Christopher Mitchell KINSEY, Appellant, v. STATE of Florida, Appellee.
Christopher Kinsey appeals the sentence imposed following his entry of an open no contest plea to one count of failing to register as a sexual predator. During the sentencing hearing, Mr. Kinsey sought a downward departure sentence under section 921.0026(2)(d), Florida Statutes (2013), asserting that he suffers from a mental disorder. He did not present evidence that the Department of Corrections could not or would not accommodate his apparent need for specialized treatment and the trial court refused to impose the downward departure sentence, adhering to the requirements set forth in State v. Holmes, 909 So.2d 526 (Fla. 1st DCA 2005).
Mr. Kinsey asks this Court to recede from its decision in Holmes in view of the conflicting conclusions reached more recently by other district courts as to what a defendant must establish in order to qualify for a downward departure under section 921.0026(2)(d). See State v. Chubbuck, 83 So.3d 918 (Fla. 4th DCA 2012) (en banc); State v. Owens, 95 So.3d 1018, 1021 (Fla. 5th DCA 2012) (en banc). As this Court recognized recently in Dixon v. State, 128 So.3d 972, 39 Fla. L. Weekly D53 (Fla. 1st DCA 2013), we are bound by our own precedent to affirm. But if it were an open question, we would find the reasoning of Chubbuck and Owens strongly persuasive. In Chubbuck, the Fourth District Court of Appeal, sitting en banc, determined a defendant is not required to establish that needed treatment is unavailable in the Department of Corrections in order to qualify for a downward departure. Subsequently, in Owens, the Fifth District Court of Appeal agreed, stating:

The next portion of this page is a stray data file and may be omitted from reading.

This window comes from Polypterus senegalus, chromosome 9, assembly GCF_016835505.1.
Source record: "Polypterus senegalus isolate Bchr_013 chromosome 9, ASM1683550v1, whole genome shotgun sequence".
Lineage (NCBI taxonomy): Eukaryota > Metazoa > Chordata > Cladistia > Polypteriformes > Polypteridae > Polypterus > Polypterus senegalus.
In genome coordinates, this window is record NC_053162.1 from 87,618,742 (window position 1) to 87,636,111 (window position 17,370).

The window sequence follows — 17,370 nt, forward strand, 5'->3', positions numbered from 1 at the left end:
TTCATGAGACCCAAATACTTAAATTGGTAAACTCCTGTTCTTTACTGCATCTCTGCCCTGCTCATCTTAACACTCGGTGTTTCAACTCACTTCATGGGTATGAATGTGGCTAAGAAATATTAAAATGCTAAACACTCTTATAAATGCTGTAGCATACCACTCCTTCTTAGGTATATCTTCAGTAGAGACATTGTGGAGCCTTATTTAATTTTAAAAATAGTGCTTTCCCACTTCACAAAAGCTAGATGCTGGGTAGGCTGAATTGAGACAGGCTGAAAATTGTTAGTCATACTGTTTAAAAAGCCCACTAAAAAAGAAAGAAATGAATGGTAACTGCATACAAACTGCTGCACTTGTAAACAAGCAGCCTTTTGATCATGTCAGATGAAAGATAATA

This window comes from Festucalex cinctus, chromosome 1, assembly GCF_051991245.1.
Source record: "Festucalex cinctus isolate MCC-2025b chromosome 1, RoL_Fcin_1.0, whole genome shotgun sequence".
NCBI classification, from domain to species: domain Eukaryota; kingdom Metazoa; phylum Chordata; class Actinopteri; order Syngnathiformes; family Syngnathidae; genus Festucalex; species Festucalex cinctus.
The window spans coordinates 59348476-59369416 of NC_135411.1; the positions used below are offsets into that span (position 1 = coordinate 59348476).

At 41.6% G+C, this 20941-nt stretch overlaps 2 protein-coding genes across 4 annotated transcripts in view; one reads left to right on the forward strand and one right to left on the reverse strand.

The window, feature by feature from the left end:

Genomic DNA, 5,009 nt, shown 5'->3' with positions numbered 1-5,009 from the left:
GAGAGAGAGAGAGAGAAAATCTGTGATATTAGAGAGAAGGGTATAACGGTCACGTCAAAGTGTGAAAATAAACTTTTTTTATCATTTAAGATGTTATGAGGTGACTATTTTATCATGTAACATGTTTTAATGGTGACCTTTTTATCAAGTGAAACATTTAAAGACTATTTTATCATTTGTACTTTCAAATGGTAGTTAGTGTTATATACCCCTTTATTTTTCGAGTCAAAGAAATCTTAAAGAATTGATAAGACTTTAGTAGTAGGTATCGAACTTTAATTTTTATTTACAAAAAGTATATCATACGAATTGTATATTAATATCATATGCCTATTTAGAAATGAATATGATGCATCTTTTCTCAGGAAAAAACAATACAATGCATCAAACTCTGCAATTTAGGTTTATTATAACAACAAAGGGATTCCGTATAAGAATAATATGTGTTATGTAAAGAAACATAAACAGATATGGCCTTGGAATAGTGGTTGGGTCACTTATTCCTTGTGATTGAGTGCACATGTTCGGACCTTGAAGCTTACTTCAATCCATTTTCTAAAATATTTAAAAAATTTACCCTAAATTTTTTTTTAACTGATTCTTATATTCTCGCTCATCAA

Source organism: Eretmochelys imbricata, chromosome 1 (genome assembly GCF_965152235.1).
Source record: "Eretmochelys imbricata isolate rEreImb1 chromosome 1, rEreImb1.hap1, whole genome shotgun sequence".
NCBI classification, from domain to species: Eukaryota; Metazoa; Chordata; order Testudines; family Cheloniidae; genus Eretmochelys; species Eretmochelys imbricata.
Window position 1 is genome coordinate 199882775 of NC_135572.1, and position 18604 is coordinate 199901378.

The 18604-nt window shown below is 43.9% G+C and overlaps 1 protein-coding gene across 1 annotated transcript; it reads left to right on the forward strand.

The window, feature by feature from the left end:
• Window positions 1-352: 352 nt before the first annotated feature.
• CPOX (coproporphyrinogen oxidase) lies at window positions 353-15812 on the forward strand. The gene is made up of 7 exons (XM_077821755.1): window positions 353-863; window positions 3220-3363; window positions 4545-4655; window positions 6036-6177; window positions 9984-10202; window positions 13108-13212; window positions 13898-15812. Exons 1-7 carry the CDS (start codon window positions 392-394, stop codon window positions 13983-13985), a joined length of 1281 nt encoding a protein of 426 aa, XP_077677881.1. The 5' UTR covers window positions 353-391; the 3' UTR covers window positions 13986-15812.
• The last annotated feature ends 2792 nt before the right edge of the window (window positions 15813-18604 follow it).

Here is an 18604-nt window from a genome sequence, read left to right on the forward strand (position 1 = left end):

By requiring the defendant seeking downward departure from a criminal punishment code sentence to prove that services to treat his or her medical condition are unavailable in prison, the courts have placed an additional burden on the defendant which is not required by the Legislature. In fact, nothing in the legislative history even hints that in order to justify a downward departure on this ground, services must be unavailable in prison to treat the condition.
95 So.3d at 1020–21.
As a practical matter, defense counsel's ability to accurately determine if treatment is available for a particular mental health malady is constrained by bureaucracy, budget considerations, and the diverse nature of facilities within the Department of Corrections. Moreover, under a plain reading of the statute, it is not required.
Nonetheless, we must affirm the trial court's adherence to this Court's precedent.
BENTON, SWANSON, and OSTERHAUS, JJ. concur.